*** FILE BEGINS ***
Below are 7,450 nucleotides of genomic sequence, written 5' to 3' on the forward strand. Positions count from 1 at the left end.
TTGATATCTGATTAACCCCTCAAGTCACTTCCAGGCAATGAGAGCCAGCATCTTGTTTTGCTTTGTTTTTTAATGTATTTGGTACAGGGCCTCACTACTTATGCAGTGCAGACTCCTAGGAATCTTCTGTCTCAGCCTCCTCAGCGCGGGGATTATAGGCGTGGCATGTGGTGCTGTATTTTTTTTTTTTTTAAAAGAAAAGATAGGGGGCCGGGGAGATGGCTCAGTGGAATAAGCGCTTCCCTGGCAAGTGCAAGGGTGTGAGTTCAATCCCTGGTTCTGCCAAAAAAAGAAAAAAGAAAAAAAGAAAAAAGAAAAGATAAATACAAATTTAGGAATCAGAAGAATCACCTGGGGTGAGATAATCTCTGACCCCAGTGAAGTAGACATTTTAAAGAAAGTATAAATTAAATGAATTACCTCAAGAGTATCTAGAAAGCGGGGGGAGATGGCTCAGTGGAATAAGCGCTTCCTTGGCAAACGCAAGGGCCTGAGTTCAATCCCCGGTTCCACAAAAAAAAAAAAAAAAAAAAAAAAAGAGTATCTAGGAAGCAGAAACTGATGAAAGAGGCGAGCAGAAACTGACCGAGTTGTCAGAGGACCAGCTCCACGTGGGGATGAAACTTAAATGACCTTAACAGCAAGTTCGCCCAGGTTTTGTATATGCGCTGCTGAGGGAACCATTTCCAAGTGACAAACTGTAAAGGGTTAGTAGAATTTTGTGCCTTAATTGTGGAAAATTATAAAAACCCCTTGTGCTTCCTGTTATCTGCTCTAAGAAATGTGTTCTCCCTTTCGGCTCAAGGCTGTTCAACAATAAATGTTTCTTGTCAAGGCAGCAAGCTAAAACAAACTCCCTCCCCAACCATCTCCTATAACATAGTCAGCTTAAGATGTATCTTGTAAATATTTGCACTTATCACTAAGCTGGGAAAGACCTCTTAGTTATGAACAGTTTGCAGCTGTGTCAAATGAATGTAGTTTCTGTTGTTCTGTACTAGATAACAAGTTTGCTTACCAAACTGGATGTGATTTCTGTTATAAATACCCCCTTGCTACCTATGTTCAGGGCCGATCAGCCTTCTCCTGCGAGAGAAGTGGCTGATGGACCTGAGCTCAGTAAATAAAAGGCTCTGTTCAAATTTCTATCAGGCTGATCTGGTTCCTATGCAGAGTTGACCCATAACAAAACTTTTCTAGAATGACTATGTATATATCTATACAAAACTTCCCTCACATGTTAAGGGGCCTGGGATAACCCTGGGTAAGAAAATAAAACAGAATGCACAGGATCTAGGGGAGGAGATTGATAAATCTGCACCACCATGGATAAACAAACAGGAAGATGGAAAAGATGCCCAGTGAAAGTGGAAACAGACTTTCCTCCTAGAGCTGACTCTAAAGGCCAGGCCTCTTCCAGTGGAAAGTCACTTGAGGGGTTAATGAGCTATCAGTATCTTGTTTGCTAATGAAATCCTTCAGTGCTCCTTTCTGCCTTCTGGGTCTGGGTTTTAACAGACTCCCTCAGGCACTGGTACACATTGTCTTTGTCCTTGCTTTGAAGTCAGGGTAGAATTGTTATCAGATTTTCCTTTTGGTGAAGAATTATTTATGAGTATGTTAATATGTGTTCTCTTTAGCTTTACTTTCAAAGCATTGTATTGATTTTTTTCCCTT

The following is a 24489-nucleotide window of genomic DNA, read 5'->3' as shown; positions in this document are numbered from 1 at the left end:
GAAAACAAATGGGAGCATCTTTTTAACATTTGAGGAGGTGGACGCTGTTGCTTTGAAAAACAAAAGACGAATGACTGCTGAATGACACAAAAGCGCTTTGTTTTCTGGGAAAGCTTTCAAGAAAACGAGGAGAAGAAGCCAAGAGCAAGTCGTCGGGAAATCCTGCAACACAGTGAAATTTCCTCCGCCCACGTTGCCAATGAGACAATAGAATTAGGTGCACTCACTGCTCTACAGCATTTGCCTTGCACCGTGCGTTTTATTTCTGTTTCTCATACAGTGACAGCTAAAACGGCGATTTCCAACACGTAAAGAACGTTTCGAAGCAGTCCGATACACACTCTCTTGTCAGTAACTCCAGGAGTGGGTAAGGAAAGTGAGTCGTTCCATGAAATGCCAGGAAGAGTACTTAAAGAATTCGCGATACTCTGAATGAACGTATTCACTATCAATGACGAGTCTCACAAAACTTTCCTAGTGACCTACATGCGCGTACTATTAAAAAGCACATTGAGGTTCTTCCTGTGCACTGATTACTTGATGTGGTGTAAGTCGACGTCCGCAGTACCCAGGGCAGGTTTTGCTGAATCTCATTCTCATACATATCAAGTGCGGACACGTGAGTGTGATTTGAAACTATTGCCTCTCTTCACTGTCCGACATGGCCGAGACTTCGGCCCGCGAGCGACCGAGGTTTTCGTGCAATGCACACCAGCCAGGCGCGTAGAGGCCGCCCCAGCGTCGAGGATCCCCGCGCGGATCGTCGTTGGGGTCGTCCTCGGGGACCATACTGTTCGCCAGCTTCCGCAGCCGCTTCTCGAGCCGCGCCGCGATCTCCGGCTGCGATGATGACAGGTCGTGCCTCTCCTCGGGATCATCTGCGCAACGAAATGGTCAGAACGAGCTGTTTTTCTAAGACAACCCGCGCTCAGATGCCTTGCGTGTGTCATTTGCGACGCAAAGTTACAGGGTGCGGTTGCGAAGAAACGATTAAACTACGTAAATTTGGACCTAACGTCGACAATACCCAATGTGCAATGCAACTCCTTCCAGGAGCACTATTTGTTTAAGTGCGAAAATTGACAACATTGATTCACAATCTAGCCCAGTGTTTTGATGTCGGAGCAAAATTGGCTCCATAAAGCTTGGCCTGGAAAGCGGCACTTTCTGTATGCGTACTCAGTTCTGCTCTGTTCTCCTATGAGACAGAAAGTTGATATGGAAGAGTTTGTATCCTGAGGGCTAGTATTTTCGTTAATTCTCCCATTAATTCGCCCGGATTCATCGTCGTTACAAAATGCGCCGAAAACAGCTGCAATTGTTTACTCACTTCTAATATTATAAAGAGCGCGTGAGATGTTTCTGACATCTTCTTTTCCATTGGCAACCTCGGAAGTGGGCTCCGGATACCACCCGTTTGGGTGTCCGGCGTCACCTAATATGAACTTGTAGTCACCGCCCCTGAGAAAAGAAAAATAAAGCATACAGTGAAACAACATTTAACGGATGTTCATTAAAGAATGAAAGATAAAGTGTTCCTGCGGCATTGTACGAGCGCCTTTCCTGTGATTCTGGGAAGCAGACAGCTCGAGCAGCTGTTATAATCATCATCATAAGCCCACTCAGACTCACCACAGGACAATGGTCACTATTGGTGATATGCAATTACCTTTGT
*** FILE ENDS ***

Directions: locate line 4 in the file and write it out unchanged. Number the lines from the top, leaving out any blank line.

GAAAACAAATGGGAGCATCTTTTTAACATTTGAGGAGGTGGACGCTGTTGCTTTGAAAAACAAAAGACGAATGACTGCTGAATGACACAAAAGCGCTTTGTTTTCTGGGAAAGCTTTCAAGAAAACGAGGAGAAGAAGCCAAGAGCAAGTCGTCGGGAAATCCTGCAACACAGTGAAATTTCCTCCGCCCACGTTGCCAATGAGACAATAGAATTAGGTGCACTCACTGCTCTACAGCATTTGCCTTGCACCGTGCGTTTTATTTCTGTTTCTCATACAGTGACAGCTAAAACGGCGATTTCCAACACGTAAAGAACGTTTCGAAGCAGTCCGATACACACTCTCTTGTCAGTAACTCCAGGAGTGGGTAAGGAAAGTGAGTCGTTCCATGAAATGCCAGGAAGAGTACTTAAAGAATTCGCGATACTCTGAATGAACGTATTCACTATCAATGACGAGTCTCACAAAACTTTCCTAGTGACCTACATGCGCGTACTATTAAAAAGCACATTGAGGTTCTTCCTGTGCACTGATTACTTGATGTGGTGTAAGTCGACGTCCGCAGTACCCAGGGCAGGTTTTGCTGAATCTCATTCTCATACATATCAAGTGCGGACACGTGAGTGTGATTTGAAACTATTGCCTCTCTTCACTGTCCGACATGGCCGAGACTTCGGCCCGCGAGCGACCGAGGTTTTCGTGCAATGCACACCAGCCAGGCGCGTAGAGGCCGCCCCAGCGTCGAGGATCCCCGCGCGGATCGTCGTTGGGGTCGTCCTCGGGGACCATACTGTTCGCCAGCTTCCGCAGCCGCTTCTCGAGCCGCGCCGCGATCTCCGGCTGCGATGATGACAGGTCGTGCCTCTCCTCGGGATCATCTGCGCAACGAAATGGTCAGAACGAGCTGTTTTTCTAAGACAACCCGCGCTCAGATGCCTTGCGTGTGTCATTTGCGACGCAAAGTTACAGGGTGCGGTTGCGAAGAAACGATTAAACTACGTAAATTTGGACCTAACGTCGACAATACCCAATGTGCAATGCAACTCCTTCCAGGAGCACTATTTGTTTAAGTGCGAAAATTGACAACATTGATTCACAATCTAGCCCAGTGTTTTGATGTCGGAGCAAAATTGGCTCCATAAAGCTTGGCCTGGAAAGCGGCACTTTCTGTATGCGTACTCAGTTCTGCTCTGTTCTCCTATGAGACAGAAAGTTGATATGGAAGAGTTTGTATCCTGAGGGCTAGTATTTTCGTTAATTCTCCCATTAATTCGCCCGGATTCATCGTCGTTACAAAATGCGCCGAAAACAGCTGCAATTGTTTACTCACTTCTAATATTATAAAGAGCGCGTGAGATGTTTCTGACATCTTCTTTTCCATTGGCAACCTCGGAAGTGGGCTCCGGATACCACCCGTTTGGGTGTCCGGCGTCACCTAATATGAACTTGTAGTCACCGCCCCTGAGAAAAGAAAAATAAAGCATACAGTGAAACAACATTTAACGGATGTTCATTAAAGAATGAAAGATAAAGTGTTCCTGCGGCATTGTACGAGCGCCTTTCCTGTGATTCTGGGAAGCAGACAGCTCGAGCAGCTGTTATAATCATCATCATAAGCCCACTCAGACTCACCACAGGACAATGGTCACTATTGGTGATATGCAATTACCTTTGT